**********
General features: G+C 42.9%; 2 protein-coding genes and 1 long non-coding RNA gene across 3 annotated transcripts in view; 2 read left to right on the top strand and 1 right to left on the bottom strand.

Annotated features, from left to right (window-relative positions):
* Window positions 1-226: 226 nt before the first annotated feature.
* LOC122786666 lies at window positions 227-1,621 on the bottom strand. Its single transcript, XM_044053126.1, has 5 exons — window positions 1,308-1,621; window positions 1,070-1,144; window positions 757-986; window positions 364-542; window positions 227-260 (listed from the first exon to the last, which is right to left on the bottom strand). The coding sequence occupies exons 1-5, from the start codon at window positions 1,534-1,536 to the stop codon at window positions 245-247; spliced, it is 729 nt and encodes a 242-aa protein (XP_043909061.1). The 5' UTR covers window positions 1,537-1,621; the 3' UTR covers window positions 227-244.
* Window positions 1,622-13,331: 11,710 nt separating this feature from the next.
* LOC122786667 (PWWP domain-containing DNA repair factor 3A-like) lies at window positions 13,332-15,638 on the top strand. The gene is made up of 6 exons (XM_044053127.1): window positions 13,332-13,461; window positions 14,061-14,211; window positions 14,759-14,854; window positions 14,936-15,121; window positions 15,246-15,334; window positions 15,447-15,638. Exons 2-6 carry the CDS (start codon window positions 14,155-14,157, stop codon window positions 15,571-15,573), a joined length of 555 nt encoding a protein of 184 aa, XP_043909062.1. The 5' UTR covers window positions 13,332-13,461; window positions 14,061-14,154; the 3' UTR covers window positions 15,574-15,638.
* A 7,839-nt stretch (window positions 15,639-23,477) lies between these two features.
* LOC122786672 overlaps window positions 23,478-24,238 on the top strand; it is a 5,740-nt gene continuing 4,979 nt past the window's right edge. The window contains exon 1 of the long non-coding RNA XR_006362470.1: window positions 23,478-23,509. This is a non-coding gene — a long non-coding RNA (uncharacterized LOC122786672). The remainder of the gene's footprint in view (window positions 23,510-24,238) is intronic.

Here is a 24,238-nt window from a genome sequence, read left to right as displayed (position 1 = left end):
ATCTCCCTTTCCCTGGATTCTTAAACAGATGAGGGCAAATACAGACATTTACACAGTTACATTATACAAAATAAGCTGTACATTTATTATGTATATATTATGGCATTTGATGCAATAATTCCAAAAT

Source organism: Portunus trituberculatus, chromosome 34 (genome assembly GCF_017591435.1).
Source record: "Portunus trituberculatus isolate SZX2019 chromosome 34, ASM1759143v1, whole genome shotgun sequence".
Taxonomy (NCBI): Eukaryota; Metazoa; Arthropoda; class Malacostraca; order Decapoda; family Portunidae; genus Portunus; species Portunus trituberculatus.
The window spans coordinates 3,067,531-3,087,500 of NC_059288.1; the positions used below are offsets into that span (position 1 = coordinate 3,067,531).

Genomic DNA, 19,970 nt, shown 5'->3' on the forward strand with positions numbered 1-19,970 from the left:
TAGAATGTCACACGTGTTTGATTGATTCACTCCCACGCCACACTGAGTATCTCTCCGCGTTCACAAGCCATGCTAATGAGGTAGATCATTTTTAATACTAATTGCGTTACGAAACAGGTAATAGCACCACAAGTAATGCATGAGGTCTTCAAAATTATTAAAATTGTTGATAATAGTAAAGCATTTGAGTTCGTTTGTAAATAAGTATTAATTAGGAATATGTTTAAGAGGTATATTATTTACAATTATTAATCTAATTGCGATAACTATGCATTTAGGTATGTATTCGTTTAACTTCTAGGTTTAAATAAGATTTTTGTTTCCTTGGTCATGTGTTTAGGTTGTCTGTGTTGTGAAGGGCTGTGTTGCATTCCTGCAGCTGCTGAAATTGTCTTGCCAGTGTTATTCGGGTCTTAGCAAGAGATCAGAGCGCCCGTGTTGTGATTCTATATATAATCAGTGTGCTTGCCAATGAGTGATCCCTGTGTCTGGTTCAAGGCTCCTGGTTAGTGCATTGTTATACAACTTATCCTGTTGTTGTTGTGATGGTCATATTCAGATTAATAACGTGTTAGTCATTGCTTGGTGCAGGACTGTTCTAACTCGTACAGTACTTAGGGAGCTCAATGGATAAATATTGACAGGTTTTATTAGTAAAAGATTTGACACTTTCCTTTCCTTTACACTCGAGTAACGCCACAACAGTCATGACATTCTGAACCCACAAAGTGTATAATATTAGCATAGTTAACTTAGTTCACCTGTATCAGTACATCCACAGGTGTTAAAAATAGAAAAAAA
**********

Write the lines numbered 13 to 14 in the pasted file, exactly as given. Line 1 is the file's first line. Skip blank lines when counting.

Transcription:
Taxonomy (NCBI): Eukaryota; Metazoa; Arthropoda; class Malacostraca; order Decapoda; family Portunidae; genus Portunus; species Portunus trituberculatus.
The window spans coordinates 3,067,531-3,087,500 of NC_059288.1; the positions used below are offsets into that span (position 1 = coordinate 3,067,531).